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Russia pushes ahead with controversial benefits reform
Updated: 2004-08-04 10:41

Dozens of red-flag waving demonstrators protested outside Russia's parliament as the chamber approved a controversial and profound shake-up of the country's Soviet-designed benefits system.

After 10 hours of debate, thee lawmakers passed a vital second of three required readings in the State Duma, or lower house of parliament, a raft of laws likely to impact at least 40 million Russians who live in poverty.

"The amendments introduced in the second reading are of a cosmetic character that make little fundamental difference," fumed independent deputy Gennady Seleznyov.

A member of Yabloko party wrapped with bandages holds a poster that reads 'No abolition of privileges' during a protest against the government's social policies, including a plan to substitute cash payments for free transport, medical treatment and other privileges pensioners, invalids and others have received since Soviet times, outside the State Duma in Moscow's downtown. [AFP]

Sergei Glazyev, who represents the nationalist party Rodina, slammed the legislation as "a creeping anti-constitutional state coup" and a "criminal process."

Glazyev, a former Communist Party member, told reporters Tuesday he was planning to organize a national referendum next year on the reforms.

The measure was supported only by the pro-Kremlin United Russia grouping which won a constitutional majority in December although their only clear stated policy was unbowing loyalty to Russian President Vladimir Putin.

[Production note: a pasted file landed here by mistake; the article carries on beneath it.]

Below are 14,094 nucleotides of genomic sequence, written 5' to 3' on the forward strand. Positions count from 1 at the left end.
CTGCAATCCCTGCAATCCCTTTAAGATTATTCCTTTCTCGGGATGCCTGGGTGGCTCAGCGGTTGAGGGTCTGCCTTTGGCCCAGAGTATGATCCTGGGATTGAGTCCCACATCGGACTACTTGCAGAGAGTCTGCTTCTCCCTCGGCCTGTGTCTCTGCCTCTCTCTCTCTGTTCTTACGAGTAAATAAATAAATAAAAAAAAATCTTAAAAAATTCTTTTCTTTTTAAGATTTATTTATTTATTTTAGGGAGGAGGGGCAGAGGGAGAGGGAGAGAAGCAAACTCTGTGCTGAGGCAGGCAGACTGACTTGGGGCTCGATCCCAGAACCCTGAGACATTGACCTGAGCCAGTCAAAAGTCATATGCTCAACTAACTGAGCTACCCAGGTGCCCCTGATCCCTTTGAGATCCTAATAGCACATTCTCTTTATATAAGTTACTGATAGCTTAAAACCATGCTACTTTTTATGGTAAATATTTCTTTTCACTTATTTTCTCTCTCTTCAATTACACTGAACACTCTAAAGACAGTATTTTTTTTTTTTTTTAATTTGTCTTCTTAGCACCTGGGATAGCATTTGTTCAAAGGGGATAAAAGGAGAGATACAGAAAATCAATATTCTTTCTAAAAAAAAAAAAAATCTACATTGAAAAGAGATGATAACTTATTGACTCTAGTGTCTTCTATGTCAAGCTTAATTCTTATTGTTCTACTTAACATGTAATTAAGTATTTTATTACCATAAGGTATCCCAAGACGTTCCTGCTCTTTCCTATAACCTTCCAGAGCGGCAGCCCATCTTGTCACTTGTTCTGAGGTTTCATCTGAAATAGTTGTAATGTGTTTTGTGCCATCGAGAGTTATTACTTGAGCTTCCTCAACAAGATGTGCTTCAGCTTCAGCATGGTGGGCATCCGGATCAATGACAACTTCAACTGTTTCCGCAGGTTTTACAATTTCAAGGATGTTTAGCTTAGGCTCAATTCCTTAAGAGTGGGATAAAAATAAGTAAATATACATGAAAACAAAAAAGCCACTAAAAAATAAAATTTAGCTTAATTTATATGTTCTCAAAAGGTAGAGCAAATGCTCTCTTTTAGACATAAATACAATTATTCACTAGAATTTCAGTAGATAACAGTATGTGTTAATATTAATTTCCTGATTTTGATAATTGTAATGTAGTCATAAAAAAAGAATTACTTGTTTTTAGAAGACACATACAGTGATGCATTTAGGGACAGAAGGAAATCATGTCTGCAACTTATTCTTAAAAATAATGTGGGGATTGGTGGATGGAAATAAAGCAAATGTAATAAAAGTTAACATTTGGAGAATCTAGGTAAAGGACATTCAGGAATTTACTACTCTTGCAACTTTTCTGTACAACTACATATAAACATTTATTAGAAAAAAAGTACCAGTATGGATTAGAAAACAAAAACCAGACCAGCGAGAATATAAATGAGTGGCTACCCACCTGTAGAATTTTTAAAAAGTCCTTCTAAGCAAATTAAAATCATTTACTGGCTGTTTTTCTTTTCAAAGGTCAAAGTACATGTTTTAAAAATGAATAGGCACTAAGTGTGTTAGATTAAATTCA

At the heart of the legislation is the introduction of cash payments ranging from 25 to 120 dollars in place of tangible benefits such as free electricity and free use of public transport for the sick, pensioners, war veterans, and those who cleaned up the Chernobyl nuclear plant that exploded in 1986.

Pensioners, who account for 35 percent of Russians living in poverty, were particularly riled by the reform.

While opponents fear that the cash payments system will be whittled away by inflation and bureaucratic fiddles, supporters of the bill argue the reforms will enable social assistance to be directed to where it is most needed and relieve an overwhelming burden on the state.

The head of Russia's pension fund, Gennady Batanov, said the cash payment system was "profitable both for the economy and for the people who are entitled to it."

While predicting that the controversy sparked by pension reforms would last another few years, he said the benefits system had no future in Russia.

"We would have reached a deadlock with these benefits. This first stage is very painful, and it is understandable why. It will last another two or three years, and when the legislation establishes different benefits and formulates them in concrete monetary terms, things will go back to normal," he told reporters.

The legislation is likely to sail through in a third, largely ceremonial reading this summer and take effect after being adopted by the Federation Council upper house -- viewed as a rubber stamp body -- and signed into law by Putin.

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